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Deep Brain Stimulation (DBS) Sedation

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ClinicalTrials.gov Identifier: NCT03283150
Recruitment Status : Recruiting
First Posted : September 14, 2017
Last Update Posted : July 28, 2020
Sponsor:
Information provided by (Responsible Party):
University of Wisconsin, Madison

Brief Summary:

Deep brain stimulation (DBS) of different brain nuclei is a treatment for multiple brain disorders. The subthalamic nucleus (STN) and globus pallidus have been used to treat advanced Parkinson's disease for a long time. The ventral intermediate nucleus of the thalamus is an effective target for treating essential tremor patients. STN and the internal segment of the globus pallidus are useful targets for treating dystonia.

To achieve this optimal electrode localization, many centers perform electrophysiological mapping of the target nuclei using microelectrode recording (MER). This way they can achieve precise localization of the electrode. During the mapping procedure, microelectrodes are passed through the target nuclei, and the electrical neuronal activity is observed and recorded. The surgical team can identify the precise location of the target nuclei and its borders according to the typical activity of its neurons.

This study will compare the activity of neurons in several DBS targets before, during and after sedation with propofol, remifentanil and dexmedetomidine. The goal is to understand the effects of anesthetics on the neuronal activity in these targets, allowing us to choose the most appropriate sedation protocol to use during implantation of DBS electrodes in deep brain structures (bearing in mind that each structure may have a different optimal protocol).


Condition or disease Intervention/treatment Phase
Brain Sedation Drug: Remifentanil Drug: Propofol Drug: Dexmedetomidine Phase 4

Detailed Description:

Deep brain stimulation (DBS) of different brain nuclei is evolving as an essential component of the treatment for multiple brain disorders. The subthalamic nucleus (STN) and globus pallidus have been used to treat advanced Parkinson's disease for a long time. The ventral intermediate nucleus of the thalamus is an effective target for treating essential tremor patients. STN and the internal segment of the globus pallidus are useful targets for treating dystonia. Aside from movement disorders DBS has demonstrated efficacy in the treatment of other conditions such as chronic pain, obsessive compulsive disorder, depression and epilepsy. For these illnesses the specific brain region targeted depends upon the illness and the patient's characteristics. As the indications for DBS increase in number, so grows the number of patients that may be helped by this treatment. Increasing numbers of patients are undergoing these procedures for various maladies at our center and at other locations throughout the nation.

To achieve optimal clinical results and avoid side effects, the DBS electrode has to be implanted precisely within the targeted region. This was demonstrated elegantly for parkinsonian patients and the dorsolateral STN, but is likely to be the case for most DBS indications. To achieve this optimal electrode localization, many centers perform electrophysiological mapping of the target nuclei using microelectrode recording (MER). This way they can achieve precise localization of the electrode. During the mapping procedure, microelectrodes are passed through the target nuclei, and the electrical neuronal activity is observed and recorded. The surgical team can identify the precise location of the target nuclei and its borders according to the typical activity of its neurons.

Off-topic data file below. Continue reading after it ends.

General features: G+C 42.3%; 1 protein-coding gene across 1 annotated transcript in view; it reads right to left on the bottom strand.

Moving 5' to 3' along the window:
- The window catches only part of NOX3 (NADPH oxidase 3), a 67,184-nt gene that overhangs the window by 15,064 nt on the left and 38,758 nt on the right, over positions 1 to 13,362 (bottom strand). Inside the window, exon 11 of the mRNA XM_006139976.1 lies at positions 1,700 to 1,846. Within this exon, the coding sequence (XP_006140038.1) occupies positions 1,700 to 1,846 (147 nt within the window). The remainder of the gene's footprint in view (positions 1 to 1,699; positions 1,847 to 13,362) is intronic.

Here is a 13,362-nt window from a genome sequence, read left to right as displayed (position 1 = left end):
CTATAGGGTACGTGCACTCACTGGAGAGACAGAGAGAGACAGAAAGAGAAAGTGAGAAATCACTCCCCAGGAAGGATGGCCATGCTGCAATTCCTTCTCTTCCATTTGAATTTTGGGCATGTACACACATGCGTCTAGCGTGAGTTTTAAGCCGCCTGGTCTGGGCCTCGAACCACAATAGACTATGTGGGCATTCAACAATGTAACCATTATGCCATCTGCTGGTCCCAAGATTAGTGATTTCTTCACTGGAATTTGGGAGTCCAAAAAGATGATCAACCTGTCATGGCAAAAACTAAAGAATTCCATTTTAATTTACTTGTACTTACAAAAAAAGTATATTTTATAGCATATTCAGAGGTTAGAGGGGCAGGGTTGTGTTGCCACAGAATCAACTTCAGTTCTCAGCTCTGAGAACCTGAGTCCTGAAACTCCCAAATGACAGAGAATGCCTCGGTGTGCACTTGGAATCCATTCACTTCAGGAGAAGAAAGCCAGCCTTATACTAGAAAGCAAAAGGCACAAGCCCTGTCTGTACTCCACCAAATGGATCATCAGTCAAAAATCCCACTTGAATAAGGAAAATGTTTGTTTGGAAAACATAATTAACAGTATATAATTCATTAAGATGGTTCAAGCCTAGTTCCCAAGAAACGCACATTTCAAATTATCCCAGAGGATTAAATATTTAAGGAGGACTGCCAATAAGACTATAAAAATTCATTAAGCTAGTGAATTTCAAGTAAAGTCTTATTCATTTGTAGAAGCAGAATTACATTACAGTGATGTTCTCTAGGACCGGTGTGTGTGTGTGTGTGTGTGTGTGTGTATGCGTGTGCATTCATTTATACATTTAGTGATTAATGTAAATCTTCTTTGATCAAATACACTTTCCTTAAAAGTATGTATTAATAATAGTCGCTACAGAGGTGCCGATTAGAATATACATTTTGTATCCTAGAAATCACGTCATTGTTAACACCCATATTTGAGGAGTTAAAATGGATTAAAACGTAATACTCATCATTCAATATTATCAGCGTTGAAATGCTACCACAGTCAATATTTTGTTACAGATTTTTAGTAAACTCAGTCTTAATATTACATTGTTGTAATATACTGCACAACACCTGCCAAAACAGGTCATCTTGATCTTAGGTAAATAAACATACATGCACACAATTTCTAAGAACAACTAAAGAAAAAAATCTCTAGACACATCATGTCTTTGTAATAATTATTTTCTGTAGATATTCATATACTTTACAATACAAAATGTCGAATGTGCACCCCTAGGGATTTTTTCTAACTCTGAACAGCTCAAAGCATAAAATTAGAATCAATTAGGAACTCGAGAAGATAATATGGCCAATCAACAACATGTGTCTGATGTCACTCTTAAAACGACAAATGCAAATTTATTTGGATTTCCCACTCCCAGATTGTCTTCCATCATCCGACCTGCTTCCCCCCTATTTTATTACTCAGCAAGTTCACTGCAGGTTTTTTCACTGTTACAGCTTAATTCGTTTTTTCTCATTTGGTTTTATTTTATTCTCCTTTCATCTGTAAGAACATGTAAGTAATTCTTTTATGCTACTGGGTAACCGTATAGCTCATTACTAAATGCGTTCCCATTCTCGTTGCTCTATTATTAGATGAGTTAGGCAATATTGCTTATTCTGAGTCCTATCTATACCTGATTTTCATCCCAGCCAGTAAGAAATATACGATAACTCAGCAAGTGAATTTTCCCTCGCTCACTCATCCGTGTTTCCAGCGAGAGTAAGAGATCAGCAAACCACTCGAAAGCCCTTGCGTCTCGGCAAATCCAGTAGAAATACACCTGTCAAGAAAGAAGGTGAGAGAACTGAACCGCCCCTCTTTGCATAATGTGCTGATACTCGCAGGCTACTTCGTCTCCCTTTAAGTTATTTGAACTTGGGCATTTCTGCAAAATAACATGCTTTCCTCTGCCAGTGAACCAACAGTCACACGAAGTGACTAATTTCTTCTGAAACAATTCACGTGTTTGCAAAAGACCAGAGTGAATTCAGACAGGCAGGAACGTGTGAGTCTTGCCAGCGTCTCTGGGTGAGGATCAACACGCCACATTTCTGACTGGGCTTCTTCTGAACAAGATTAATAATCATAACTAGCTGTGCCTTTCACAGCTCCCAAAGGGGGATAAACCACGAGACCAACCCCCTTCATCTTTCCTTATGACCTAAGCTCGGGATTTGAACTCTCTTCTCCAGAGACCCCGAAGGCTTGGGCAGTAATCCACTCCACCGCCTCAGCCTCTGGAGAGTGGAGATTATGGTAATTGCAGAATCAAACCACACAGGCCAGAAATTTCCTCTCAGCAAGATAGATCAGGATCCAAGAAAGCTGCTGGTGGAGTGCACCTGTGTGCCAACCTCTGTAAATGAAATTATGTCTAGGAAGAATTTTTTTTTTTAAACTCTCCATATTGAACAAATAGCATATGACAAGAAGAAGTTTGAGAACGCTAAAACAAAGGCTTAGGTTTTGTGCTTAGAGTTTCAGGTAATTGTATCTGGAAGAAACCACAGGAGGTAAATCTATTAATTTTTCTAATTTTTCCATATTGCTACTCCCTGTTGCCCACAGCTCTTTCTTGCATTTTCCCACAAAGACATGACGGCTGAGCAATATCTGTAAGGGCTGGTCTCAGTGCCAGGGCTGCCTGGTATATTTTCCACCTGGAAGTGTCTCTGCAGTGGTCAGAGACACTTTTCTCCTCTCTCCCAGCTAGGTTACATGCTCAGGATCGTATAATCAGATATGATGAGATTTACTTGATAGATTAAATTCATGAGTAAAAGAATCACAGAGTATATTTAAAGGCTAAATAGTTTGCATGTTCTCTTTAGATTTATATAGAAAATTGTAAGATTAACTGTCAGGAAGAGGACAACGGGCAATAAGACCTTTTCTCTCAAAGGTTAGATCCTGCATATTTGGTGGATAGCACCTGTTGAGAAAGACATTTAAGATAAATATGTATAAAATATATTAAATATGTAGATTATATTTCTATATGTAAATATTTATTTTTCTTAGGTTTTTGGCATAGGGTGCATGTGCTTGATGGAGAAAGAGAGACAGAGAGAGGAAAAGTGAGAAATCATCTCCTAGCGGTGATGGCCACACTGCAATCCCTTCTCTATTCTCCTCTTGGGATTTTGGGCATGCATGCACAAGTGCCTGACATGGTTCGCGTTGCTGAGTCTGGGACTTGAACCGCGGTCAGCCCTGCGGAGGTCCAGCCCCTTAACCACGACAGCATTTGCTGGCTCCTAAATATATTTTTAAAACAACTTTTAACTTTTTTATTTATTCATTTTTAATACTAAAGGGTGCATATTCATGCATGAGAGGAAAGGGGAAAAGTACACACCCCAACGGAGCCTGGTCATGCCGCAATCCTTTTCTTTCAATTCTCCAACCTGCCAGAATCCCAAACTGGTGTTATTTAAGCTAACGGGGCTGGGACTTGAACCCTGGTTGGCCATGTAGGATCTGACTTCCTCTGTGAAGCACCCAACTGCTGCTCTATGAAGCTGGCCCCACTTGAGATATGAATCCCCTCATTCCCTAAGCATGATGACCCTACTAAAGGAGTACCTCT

Dexmedetomidine, propofol and remifentanyl are often used in awake neurosurgical procedures. Dexmedetomidine provides sedation and amnesia with minimal respiratory depression, and improves perioperative hemodynamic stability in neurosurgical patients. Propofol and remifentanil have a much shorter duration of action, and thus allow rapid titration. Both these agents allow reliable and safe sedation for awake craniotomies. However, the effects of any of these three agents on the electrical activity, and whether they will allow safe sedation during DBS electrode implantation at different targets and in different clinical conditions is unclear.

This study will compare the activity of neurons in several DBS targets before, during and after sedation with propofol, remifentanil and dexmedetomidine. The goal is to understand the effects of anesthetics on the neuronal activity in these targets, allowing the study team to choose the most appropriate sedation protocol to use during implantation of DBS electrodes in deep brain structures (bearing in mind that each structure may have a different optimal protocol).

The primary aim is to document the effects of commonly used anesthetic drugs on the neuronal activity during MER in different brain structures that are used as targets for DBS implantation.

The secondary aims is to Identifying effective sedation regimens for the different DBS targets; (2) Documenting the time course of the different drug's effect on the neuronal activity. Having this information will allow planning and performing sedation during the procedure prior to the MER without affecting the quality of the MER. This may prove useful in cases where no sedation regimen is completely devoid of effect on the MER; (3) Creating a database that includes the neuronal activity changes at multiple brain regions under the effect of different sedation drugs to enable further study of the effects of anesthetics on brain regions and the mechanisms underlying loss of consciousness.